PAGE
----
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DORA Compliance important milestone for Dutch Pension Sector

Introduction

In  'Federation: new European ICT rules too strict for pension funds', the insights of the Dutch Pension Federation on DORA (Digital Operational Resilience Act) are summarized. Pension funds would differ from other financial institutions because they have a lower ICT risk. The measures in DORA would not be appropriate and would rely too much on 'one size fits all'. As a result, implementation would increase costs for the fund and therefore the participants.

Hyfen sees the implementation of the requirements from DORA in a different light. They constitute the next logical step in the digital transformation of the financial (and therefore pension) sector. Harmonized legislation on IT resilience provides a solid basis on which the future European financial infrastructure can be built, which is an infrastructure that Dutch pension funds should want to take part in.

DORA: a foundation to build on

On September 24th 2020 the European Commission presented its 'Digital Finance Package'. The objective is to make the financial sector more digitally secure and accessible so that innovative startups and established financial institutions can realize benefits and consumers can benefit from access to new financial products and innovations.  The strategy is divided into four priorities:

  1. Addressing the fragmentation of the Digital Single Market for financial services, allowing European consumers to access cross-border services and helping European financial companies scale up their digital activities;

  2. Ensure that the EU regulatory framework promotes digital innovation in the interests of consumers and market efficiency;

  3. Creating a European financial data space to foster data-driven innovation, building on the European data strategy, including better access to and exchange of data within the financial sector;

  4. Address new challenges and risks associated with the digital transformation.  

So, the European Commission foresees a financial sector with a high degree of interaction between parties and frequent exchange of (personal) data. To achieve this, a safe and well-functioning foundation is necessary:  "The EU cannot afford to question the operational resilience and security of its digital financial infrastructure and services. The risk of client money being stolen or their data compromised should also be minimized.'  As a result, the regulatory cornerstone of this vision came into force on January 16th 2023: DORA. DORA harmonizes the fundament to build on: risk management, incident management, reporting to supervisors by regulated entities, testing resilience, exchange of information, digital supply chain management and enforcement. All important topics from an IT control perspective are covered and harmonized across different financial entities. This formalization of internal control requirements into laws and regulations should not be considered in the context of today, but rather in the context of tomorrow.


The context of tomorrow

Where the first outlines were described in the digital finance package, the European Commission takes things one step further with the proposed Financial Data Access Regulation (FDAR). Under FDAR, the European Commission wants data about persons managed by financial entities, including pension funds, to be ‘open’ to other parties with the consent of the data subject.  With the arrival of FDAR, the amount of personal data to be managed and exchanged by pension parties will therefore most likely be subject to a sharp increase. Based on this data exchange new services can be developed and existing customer journeys personalized even further, for example in the context of duty of care. Certainty about the reliability, integrity, security and privacy of this data exchange will therefore soon be of even greater importance.  Closer to home the context for 'data sharing', the increased level of information collection and the role of pension funds is also beginning to emerge. The arrival of the new Dutch Future Pensions Act gives participants additional freedom of choice, and therefore increases the responsibility of pension funds to provide information and guidance. In this context, supervisors expect more and more from pension funds.  Even today, the AFM encourages the use of data from external sources in the ‘Richtlijn Keuzebegeleiding’, i.e. Duty of Care guidance:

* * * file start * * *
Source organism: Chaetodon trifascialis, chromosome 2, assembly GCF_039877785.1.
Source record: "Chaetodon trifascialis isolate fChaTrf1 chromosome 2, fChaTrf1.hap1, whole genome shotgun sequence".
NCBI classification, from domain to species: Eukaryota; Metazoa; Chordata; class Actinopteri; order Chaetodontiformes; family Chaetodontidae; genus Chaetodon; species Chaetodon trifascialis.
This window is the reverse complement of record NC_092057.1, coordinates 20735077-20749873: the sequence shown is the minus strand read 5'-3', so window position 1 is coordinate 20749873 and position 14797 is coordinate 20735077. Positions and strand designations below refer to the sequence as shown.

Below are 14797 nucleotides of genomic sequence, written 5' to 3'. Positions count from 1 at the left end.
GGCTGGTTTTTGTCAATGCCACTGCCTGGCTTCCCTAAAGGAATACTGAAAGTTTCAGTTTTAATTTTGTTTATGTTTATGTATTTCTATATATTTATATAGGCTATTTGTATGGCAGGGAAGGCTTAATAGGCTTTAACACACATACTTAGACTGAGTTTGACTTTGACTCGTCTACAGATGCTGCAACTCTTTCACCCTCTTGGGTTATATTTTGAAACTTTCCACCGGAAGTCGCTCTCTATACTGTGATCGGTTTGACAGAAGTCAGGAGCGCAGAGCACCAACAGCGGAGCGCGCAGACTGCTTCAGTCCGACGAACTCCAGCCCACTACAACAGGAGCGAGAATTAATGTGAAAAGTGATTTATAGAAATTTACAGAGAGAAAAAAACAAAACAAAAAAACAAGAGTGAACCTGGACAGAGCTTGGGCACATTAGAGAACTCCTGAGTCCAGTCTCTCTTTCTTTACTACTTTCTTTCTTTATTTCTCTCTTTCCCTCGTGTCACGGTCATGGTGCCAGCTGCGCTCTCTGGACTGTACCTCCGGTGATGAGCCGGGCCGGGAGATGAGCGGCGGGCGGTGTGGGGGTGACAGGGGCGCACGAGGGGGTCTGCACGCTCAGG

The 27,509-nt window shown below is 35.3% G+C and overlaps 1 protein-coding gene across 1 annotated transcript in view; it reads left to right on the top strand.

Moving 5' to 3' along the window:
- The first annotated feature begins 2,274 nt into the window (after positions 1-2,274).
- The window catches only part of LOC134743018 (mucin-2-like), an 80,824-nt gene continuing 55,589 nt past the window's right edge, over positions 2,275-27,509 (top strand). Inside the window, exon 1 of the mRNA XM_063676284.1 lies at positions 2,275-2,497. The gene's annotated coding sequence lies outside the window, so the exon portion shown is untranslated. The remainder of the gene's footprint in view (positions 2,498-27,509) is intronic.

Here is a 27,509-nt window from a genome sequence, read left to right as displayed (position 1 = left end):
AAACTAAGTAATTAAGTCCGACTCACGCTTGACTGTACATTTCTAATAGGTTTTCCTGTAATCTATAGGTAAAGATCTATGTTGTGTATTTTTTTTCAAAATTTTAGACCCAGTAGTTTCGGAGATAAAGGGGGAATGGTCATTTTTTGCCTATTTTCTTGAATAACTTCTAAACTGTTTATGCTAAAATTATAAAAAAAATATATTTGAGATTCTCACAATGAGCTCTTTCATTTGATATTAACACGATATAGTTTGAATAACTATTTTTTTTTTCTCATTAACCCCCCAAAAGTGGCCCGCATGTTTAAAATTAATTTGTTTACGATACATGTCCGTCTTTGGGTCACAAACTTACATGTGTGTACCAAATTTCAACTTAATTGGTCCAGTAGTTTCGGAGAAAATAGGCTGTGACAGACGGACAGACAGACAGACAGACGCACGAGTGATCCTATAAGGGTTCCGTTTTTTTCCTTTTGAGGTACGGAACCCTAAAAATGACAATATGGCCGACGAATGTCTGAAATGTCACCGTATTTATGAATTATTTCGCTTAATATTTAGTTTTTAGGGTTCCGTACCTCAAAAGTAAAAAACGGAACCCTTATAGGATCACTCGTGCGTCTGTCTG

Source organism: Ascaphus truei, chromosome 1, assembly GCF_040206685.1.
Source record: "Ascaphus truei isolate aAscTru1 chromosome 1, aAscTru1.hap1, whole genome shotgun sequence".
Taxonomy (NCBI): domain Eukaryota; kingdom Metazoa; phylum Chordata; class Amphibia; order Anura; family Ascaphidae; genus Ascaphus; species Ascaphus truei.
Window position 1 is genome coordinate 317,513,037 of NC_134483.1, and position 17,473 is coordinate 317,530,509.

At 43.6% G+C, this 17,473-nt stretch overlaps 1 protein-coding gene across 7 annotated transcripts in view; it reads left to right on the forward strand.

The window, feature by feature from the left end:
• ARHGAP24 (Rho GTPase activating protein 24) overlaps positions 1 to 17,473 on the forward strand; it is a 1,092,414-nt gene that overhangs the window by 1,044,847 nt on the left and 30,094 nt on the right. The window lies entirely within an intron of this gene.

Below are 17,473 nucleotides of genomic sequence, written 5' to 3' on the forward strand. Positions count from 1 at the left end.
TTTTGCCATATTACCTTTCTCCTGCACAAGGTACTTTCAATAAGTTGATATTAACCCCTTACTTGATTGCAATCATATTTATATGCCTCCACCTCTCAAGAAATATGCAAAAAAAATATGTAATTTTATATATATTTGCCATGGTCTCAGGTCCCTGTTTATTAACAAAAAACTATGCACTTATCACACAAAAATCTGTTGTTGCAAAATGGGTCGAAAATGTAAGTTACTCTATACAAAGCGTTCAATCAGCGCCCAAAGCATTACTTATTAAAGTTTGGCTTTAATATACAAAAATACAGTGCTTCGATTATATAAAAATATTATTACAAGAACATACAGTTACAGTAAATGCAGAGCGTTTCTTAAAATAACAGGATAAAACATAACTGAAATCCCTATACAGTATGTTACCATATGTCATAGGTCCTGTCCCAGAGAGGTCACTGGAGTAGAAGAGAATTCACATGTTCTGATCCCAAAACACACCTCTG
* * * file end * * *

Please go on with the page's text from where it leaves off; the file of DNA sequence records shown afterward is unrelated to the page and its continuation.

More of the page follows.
AFM, Guideline for Duty of Care guidance '... Of course, the pension provider can go one step further and obtain information about the financial situation of the participant and include it in the decision-making guidance.'

Futhermore, both the financial services market and technology are developing at a breakneck pace. New products and services are constantly emerging, for example by applying AI or combining data from different sources. Due to the current focus of the Dutch Pension Sector on the implementation of the new pension system, there is a risk that these developments will fall out of sight. Falling behind the rest of the financial sector due to this focus on the transition can therefore be a threat to the long term viability of the Dutch pension sector.  In practice, compliance with DORA, Duty of Care and other new legislation (e.g. the AI act) is already requested by Hyfen customers. We already implement these requirements in our Hyfen Compliant Cloud platform and new pension- and dataservices. Having the basics in order with a well-secured, robust and efficient IT environment that is at least equivalent to that of other financial parties is therefore a must, also for pension funds.  If you want to learn more about this topic, please contact Dante van Grafhorst, General Counsel at Hyfen via Dante@hyfen.eu

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